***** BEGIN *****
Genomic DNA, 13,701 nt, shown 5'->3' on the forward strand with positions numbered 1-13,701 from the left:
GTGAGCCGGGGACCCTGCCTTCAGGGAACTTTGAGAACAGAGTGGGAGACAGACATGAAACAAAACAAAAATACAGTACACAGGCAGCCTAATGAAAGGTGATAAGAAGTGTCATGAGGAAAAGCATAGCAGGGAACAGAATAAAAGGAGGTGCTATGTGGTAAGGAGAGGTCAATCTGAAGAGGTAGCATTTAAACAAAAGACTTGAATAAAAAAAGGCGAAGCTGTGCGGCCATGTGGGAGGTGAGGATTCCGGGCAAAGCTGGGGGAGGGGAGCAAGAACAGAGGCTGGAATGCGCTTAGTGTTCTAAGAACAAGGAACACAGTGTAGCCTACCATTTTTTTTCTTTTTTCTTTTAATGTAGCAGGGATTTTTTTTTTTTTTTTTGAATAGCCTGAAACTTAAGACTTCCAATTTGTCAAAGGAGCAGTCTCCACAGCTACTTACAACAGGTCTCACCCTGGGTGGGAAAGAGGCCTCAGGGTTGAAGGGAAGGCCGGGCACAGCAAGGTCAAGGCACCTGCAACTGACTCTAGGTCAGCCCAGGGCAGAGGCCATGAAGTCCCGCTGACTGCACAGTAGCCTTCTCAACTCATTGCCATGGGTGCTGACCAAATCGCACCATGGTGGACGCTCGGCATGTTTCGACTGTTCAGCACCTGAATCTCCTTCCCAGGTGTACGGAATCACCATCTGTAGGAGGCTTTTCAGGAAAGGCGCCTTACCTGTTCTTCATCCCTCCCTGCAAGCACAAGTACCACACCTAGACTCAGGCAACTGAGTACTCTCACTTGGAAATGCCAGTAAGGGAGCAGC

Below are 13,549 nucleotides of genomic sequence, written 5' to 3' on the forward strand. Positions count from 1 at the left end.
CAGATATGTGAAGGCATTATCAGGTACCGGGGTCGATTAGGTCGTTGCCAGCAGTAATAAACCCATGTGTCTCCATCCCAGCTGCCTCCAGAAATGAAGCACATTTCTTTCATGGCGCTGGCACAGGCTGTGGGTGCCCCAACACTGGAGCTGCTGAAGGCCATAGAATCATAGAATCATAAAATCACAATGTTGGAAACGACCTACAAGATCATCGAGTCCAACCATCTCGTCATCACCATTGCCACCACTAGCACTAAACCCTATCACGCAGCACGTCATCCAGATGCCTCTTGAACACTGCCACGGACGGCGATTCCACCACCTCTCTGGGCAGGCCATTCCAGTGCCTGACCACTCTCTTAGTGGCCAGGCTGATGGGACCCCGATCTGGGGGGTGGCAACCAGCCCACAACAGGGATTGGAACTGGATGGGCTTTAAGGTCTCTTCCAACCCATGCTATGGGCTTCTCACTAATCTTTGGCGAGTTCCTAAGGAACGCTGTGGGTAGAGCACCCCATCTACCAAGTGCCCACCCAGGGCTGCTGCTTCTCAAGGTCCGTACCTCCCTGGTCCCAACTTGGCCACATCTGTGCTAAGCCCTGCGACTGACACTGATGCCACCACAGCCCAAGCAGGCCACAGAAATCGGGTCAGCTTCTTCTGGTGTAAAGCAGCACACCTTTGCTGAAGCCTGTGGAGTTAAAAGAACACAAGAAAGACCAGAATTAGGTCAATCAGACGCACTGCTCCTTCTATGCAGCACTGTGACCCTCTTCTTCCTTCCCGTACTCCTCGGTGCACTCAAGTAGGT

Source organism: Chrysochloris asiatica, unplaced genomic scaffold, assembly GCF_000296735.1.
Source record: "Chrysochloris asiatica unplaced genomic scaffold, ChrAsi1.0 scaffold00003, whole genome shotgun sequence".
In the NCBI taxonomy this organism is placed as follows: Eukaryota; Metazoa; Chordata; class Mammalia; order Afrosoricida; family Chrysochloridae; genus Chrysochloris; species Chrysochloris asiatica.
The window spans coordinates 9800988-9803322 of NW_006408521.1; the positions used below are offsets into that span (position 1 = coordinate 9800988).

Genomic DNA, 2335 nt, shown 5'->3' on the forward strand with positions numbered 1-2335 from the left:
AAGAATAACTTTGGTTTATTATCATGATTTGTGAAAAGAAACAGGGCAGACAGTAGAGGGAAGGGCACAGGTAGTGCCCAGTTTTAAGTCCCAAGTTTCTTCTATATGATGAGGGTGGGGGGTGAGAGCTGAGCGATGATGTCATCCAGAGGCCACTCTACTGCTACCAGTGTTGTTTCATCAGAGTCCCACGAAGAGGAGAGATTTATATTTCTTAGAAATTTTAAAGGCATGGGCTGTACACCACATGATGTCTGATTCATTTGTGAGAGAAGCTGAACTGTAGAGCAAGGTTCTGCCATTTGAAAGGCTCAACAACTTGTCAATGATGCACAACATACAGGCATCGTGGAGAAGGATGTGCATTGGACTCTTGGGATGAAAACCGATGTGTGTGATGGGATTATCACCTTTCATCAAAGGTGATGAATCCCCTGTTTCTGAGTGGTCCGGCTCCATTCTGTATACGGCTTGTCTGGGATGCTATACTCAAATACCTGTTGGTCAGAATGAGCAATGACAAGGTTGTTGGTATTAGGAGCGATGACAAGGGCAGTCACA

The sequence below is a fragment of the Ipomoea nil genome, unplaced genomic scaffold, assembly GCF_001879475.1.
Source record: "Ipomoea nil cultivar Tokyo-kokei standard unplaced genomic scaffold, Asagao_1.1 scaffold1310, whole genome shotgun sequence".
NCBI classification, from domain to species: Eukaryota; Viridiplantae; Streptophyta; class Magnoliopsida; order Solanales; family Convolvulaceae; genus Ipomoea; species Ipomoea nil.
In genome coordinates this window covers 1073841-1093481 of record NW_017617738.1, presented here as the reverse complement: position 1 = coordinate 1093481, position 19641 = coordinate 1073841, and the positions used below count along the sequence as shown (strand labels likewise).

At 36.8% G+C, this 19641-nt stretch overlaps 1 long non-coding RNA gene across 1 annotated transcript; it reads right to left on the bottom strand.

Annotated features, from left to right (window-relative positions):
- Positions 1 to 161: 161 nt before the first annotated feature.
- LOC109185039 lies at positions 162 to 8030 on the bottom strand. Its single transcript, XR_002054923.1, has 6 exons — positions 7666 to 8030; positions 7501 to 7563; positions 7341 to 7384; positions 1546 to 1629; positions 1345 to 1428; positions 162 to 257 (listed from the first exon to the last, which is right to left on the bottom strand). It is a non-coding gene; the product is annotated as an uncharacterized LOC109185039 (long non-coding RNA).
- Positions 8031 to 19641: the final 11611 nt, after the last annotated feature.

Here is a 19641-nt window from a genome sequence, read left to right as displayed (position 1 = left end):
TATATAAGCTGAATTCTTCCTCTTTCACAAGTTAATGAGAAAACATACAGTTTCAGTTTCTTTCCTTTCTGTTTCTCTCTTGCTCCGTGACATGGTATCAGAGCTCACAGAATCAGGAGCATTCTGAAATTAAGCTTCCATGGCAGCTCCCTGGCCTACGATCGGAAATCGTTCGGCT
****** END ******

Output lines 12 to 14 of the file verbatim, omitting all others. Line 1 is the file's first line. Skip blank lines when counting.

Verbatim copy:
Source record: "Ipomoea nil cultivar Tokyo-kokei standard unplaced genomic scaffold, Asagao_1.1 scaffold1310, whole genome shotgun sequence".
NCBI classification, from domain to species: Eukaryota; Viridiplantae; Streptophyta; class Magnoliopsida; order Solanales; family Convolvulaceae; genus Ipomoea; species Ipomoea nil.
In genome coordinates this window covers 1073841-1093481 of record NW_017617738.1, presented here as the reverse complement: position 1 = coordinate 1093481, position 19641 = coordinate 1073841, and the positions used below count along the sequence as shown (strand labels likewise).